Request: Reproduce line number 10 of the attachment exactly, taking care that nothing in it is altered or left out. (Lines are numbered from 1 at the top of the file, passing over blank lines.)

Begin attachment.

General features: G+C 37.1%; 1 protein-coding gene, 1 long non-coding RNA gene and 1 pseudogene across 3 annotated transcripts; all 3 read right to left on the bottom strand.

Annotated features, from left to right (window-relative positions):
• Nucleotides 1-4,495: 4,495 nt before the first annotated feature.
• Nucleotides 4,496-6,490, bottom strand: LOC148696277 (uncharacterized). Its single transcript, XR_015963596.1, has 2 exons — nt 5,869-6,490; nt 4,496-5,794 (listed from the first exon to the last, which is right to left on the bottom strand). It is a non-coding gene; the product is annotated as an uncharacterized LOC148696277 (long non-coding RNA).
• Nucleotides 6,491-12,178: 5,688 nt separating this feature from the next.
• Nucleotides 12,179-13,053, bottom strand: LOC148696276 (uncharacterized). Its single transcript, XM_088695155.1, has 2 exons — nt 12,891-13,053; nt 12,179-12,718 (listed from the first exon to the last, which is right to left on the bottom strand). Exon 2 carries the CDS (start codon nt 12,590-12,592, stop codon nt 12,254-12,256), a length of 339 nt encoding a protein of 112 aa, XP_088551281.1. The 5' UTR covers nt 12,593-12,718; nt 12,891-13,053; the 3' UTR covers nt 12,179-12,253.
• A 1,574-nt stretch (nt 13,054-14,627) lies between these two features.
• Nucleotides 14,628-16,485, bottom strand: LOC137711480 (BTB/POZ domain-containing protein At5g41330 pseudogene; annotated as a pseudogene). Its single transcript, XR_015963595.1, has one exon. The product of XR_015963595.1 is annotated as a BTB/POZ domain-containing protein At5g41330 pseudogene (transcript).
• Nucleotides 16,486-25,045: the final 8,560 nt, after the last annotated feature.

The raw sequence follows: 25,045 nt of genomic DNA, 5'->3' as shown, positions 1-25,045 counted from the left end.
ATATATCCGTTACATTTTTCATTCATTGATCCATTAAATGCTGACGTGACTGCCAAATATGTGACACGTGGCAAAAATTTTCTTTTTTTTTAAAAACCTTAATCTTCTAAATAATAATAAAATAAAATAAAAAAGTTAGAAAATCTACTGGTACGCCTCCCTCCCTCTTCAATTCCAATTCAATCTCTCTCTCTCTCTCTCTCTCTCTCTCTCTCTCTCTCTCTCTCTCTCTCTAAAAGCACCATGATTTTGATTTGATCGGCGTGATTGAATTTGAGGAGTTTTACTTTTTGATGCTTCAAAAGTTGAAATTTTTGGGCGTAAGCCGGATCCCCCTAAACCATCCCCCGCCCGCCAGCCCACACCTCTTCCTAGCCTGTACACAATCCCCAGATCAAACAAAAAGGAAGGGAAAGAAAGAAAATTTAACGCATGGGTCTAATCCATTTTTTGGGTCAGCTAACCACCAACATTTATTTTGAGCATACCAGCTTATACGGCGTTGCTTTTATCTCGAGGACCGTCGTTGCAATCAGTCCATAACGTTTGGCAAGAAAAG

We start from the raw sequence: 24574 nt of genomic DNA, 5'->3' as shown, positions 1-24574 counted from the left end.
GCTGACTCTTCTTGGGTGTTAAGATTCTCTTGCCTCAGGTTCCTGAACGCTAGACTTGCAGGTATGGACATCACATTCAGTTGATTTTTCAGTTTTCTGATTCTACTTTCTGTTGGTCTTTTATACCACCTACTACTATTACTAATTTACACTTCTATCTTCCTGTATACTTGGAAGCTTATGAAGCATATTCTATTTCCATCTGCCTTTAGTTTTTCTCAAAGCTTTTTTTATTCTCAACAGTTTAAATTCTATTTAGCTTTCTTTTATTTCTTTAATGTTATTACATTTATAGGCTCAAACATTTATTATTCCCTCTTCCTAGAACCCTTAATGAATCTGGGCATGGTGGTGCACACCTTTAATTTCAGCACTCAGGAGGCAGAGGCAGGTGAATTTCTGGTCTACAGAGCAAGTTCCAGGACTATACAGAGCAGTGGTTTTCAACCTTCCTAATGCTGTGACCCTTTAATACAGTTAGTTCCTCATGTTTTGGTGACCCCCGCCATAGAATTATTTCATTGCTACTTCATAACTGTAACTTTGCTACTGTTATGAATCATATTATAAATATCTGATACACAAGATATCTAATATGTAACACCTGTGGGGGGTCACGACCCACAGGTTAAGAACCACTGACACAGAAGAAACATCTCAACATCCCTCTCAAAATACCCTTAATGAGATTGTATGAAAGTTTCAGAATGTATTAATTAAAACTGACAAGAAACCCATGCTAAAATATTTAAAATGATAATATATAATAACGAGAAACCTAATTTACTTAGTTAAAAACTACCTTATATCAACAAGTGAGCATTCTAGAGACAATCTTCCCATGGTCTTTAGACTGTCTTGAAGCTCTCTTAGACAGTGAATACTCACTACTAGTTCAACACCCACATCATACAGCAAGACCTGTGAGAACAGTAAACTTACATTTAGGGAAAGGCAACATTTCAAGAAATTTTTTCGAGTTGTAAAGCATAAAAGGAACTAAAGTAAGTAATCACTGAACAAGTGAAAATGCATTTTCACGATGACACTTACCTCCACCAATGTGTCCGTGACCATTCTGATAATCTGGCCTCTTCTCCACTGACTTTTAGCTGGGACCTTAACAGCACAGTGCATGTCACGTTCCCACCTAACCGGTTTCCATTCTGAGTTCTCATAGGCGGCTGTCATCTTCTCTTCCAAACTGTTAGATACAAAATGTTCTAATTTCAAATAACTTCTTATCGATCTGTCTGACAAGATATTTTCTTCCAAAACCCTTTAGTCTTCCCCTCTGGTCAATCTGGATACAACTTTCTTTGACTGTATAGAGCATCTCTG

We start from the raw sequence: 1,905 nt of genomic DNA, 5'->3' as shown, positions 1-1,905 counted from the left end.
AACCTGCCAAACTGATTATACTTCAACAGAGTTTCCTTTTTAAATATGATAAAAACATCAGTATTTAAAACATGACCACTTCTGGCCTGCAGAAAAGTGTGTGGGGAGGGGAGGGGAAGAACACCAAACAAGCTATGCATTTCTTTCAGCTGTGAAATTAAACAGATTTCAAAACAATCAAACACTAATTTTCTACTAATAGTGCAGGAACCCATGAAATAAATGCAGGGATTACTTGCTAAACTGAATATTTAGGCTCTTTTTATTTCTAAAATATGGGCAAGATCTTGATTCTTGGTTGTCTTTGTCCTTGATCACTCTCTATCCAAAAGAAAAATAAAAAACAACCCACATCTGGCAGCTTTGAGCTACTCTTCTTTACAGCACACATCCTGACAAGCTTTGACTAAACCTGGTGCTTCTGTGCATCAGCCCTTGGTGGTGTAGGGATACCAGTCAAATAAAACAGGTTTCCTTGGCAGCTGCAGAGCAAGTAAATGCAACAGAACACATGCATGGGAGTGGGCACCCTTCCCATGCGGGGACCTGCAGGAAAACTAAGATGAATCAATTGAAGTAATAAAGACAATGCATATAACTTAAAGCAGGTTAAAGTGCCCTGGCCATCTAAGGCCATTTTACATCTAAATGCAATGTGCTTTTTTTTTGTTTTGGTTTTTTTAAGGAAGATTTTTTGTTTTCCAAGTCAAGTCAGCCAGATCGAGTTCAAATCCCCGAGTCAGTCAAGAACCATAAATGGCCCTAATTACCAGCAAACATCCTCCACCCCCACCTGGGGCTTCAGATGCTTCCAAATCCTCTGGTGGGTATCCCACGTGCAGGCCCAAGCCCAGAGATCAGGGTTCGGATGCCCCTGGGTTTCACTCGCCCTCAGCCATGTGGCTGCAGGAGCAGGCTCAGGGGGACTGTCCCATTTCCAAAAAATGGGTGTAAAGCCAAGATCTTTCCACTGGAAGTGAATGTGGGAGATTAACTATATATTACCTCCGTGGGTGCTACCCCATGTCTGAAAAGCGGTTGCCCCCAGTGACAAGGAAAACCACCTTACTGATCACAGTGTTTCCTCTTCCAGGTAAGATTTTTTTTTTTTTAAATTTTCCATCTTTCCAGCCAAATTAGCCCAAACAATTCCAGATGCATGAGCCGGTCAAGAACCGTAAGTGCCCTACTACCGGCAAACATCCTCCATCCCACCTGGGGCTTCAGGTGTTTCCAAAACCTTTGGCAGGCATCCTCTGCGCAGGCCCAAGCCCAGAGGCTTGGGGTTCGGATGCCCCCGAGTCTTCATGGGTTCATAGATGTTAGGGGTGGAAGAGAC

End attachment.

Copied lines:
The raw sequence follows: 25,045 nt of genomic DNA, 5'->3' as shown, positions 1-25,045 counted from the left end.